The researchers at Copernicus track how much greenhouse gas the wildfires emit into the atmosphere as well. So far, the Arctic's fires have released approximately 100 megatons, 100 million metric tons, of CO2 between June 1 and July 21, which Parrington said on Twitter "is getting close to 2017 fossil fuel CO2 emissions of Belgium" for the entire year, as USA Today reported.

Smith added another comparison to the amount of carbon released in the past two months.

"These are some of the biggest fires on the planet, with a few appearing to be larger than 100,000 hectares (380 square miles)," he told USA Today. "The amount of CO2 (carbon dioxide) emitted from Arctic Circle fires in June 2019 is larger than all of the CO2 released from Arctic Circle fires in the same month from 2010 through to 2018 put together."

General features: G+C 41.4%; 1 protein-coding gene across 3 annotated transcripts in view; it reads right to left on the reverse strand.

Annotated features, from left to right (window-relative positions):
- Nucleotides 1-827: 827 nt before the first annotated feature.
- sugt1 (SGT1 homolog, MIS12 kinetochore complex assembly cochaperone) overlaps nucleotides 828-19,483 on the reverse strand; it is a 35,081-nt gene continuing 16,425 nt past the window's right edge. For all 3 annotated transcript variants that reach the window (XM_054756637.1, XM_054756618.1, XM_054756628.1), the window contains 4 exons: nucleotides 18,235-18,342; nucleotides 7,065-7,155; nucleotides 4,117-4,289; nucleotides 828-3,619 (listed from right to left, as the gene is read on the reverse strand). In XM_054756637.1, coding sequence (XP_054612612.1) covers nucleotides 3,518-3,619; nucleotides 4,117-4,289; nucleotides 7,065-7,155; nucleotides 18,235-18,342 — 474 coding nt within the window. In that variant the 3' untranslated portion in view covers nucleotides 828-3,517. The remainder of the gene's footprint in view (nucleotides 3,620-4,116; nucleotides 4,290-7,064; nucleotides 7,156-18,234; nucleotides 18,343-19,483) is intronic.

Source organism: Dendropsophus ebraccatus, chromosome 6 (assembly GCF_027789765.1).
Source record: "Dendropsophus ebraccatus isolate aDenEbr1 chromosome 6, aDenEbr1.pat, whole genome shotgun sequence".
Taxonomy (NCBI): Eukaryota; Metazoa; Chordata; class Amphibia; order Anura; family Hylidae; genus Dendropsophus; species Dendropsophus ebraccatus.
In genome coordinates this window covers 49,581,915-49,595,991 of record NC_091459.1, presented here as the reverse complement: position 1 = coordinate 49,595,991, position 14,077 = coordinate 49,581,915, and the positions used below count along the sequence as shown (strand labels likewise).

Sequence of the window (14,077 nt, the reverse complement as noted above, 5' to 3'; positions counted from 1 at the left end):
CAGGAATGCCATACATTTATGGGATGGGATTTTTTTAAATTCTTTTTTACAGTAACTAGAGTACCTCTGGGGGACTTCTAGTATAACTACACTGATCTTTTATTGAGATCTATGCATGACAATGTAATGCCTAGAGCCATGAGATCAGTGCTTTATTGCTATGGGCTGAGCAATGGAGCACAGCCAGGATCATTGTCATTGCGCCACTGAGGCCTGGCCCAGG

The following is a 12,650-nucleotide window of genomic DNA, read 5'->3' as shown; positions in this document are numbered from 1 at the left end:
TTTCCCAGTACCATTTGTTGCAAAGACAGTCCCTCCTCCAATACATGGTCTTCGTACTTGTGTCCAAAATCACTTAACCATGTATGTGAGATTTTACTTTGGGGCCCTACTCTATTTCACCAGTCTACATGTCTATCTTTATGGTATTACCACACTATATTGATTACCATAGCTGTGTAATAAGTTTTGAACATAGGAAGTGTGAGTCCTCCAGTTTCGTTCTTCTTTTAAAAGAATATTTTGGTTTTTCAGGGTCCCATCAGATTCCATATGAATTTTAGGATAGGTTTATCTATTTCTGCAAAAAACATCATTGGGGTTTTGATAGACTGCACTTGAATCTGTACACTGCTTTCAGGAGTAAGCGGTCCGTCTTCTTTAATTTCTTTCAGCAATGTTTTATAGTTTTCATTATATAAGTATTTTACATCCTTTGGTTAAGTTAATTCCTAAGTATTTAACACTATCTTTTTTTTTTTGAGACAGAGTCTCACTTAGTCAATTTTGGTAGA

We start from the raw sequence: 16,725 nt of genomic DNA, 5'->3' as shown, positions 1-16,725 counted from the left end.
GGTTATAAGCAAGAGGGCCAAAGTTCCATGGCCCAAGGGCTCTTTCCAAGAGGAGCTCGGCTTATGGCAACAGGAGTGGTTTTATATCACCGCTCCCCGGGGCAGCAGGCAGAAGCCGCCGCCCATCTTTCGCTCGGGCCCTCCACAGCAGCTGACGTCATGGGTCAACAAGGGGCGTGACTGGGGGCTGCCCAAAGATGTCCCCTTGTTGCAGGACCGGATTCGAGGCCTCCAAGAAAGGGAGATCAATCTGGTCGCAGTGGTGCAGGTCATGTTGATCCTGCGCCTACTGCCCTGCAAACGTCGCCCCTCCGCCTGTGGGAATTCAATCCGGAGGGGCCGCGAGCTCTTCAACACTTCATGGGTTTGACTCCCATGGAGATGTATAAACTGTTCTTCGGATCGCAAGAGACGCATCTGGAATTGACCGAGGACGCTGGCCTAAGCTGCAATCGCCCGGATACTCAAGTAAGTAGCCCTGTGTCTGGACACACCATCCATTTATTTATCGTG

That number is likely to jump as the fires burn through the peat, which acts as a carbon reservoir.

"The fires are burning through long-term carbon stores (peat soil) emitting greenhouse gases, which will further exacerbate greenhouse warming, leading to more fires," said Smith.

Parrington said that the Arctic is seeing temperatures rise twice as fast as the global average.

"What this means is that, following ignition, the environmental conditions have been ideal for the fires to grow and continue," he told USA Today.